The energy cost of running

The energy cost of running (Running Economy or RE) is defined as the amount of energy required to sustain a given effort. In the laboratory it can be estimated by measuring oxygen consumption. This is a factor to be taken into account because, especially in long-distance races, it determines the final performance in an important way. This is because, for the same weight and gait, those with a better running economy consume less energy and thus can maintain that pace for longer. That is why you should spend more time both improving your technique and following some tips that help improve the energy cost of your running.

I understand that it is not easy for you, much less cheap, to go to a lab and have your oxygen consumption measured at different gaits to see how it changes as your speed changes or as your mileage increases. You must, however, take advantage of the conclusions reached by researchers who measured improvement in RE following specific work protocols.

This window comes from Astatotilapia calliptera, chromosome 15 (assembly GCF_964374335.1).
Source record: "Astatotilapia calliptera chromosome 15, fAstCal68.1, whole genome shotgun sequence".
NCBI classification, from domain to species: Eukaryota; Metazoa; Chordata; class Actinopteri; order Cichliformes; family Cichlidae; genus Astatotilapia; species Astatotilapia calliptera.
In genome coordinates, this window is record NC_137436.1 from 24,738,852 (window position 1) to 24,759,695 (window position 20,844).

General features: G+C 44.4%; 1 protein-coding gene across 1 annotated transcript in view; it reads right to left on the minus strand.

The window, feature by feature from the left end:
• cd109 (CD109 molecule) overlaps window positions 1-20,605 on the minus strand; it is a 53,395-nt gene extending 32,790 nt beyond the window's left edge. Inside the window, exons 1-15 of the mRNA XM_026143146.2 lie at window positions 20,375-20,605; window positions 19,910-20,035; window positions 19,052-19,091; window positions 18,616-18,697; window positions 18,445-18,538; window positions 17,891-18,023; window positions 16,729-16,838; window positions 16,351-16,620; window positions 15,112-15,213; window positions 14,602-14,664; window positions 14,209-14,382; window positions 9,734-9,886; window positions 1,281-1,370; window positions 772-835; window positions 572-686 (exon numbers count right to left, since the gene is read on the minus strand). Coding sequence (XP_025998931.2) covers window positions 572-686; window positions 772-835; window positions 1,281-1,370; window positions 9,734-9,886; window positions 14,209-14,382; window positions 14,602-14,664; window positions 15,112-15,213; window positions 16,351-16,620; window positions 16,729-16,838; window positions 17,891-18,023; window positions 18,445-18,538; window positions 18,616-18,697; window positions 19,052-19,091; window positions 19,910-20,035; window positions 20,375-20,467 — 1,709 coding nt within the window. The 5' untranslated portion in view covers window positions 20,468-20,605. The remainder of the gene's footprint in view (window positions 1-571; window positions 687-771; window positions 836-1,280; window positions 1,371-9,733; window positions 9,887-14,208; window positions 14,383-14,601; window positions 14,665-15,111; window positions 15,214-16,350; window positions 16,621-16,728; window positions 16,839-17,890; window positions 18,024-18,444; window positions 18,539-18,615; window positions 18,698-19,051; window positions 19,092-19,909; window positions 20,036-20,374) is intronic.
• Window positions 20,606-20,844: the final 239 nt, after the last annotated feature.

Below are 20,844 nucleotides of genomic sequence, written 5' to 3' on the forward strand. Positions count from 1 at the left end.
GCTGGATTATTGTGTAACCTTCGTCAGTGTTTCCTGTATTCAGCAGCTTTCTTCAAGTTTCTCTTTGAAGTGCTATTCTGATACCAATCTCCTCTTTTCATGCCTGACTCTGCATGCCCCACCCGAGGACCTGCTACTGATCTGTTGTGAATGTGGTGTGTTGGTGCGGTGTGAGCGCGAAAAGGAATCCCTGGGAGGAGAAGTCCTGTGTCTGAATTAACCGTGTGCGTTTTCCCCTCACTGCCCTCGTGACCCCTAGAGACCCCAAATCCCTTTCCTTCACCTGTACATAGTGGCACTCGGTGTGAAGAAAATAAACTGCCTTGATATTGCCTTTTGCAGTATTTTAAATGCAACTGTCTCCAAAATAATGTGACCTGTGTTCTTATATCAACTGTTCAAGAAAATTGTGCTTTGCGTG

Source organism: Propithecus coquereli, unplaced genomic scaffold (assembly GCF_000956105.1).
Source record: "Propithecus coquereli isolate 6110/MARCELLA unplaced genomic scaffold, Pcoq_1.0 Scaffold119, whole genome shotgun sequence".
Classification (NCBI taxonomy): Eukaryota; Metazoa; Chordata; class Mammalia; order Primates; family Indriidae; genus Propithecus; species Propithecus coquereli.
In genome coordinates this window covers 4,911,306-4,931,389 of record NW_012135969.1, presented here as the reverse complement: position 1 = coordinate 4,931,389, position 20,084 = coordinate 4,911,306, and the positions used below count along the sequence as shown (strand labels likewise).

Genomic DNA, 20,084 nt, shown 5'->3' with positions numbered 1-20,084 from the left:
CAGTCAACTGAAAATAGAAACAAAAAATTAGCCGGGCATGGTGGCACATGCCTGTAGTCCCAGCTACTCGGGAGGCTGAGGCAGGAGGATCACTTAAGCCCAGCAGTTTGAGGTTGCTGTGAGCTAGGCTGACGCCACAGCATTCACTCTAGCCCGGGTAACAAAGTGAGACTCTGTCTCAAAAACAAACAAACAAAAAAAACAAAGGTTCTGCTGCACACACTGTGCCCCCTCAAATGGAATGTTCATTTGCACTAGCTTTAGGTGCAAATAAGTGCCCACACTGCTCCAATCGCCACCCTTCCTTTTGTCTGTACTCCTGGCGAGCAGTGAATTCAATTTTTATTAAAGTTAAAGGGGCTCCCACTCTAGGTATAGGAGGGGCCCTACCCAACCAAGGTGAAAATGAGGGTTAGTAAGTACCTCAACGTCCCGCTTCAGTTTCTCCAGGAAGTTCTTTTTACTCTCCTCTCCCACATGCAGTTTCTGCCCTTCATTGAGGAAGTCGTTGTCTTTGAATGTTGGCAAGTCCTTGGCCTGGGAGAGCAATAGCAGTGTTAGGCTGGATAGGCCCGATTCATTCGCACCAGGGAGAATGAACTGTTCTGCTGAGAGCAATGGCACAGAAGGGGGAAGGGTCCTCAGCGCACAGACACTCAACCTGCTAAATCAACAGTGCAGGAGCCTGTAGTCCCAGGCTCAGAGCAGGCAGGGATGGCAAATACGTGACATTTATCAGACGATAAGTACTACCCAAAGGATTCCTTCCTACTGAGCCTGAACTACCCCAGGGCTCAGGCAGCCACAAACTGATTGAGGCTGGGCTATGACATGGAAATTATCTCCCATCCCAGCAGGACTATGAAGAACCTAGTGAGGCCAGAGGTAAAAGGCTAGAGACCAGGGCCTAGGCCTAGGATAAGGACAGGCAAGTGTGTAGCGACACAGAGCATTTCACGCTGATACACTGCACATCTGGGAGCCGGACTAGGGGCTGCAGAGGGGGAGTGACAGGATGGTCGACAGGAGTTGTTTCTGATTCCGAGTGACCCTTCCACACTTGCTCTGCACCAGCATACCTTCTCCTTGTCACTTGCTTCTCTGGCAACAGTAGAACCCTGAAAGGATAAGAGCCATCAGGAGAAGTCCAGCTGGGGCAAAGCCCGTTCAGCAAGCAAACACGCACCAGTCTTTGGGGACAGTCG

To succeed at high levels having a high VO2 MAX is necessary but at the same time not sufficient. There are other aspects that contribute to the final result. It is important to determine what percentage of VO2 MAX you can use over a medium to long distance. This is true at every level of performance.

Improve your RE…

You need to stimulate and train the ability to use fats as fuel at increasingly higher work rates to “save” carbohydrates that are valuable and limited.

You need to acquire good running economy. Efficient RE allows you to consume less energy for the same amount of effort and thus improve your results. This can also happen during periods when for a variety of reasons you are unable to improve your performance despite hours of training. Between two runners with similar VO2 MAX, the one with the best running economy wins. To beat your opponent in a race, sometimes it is better to focus on running technique and muscle strengthening rather than doing one more repetition in each workout.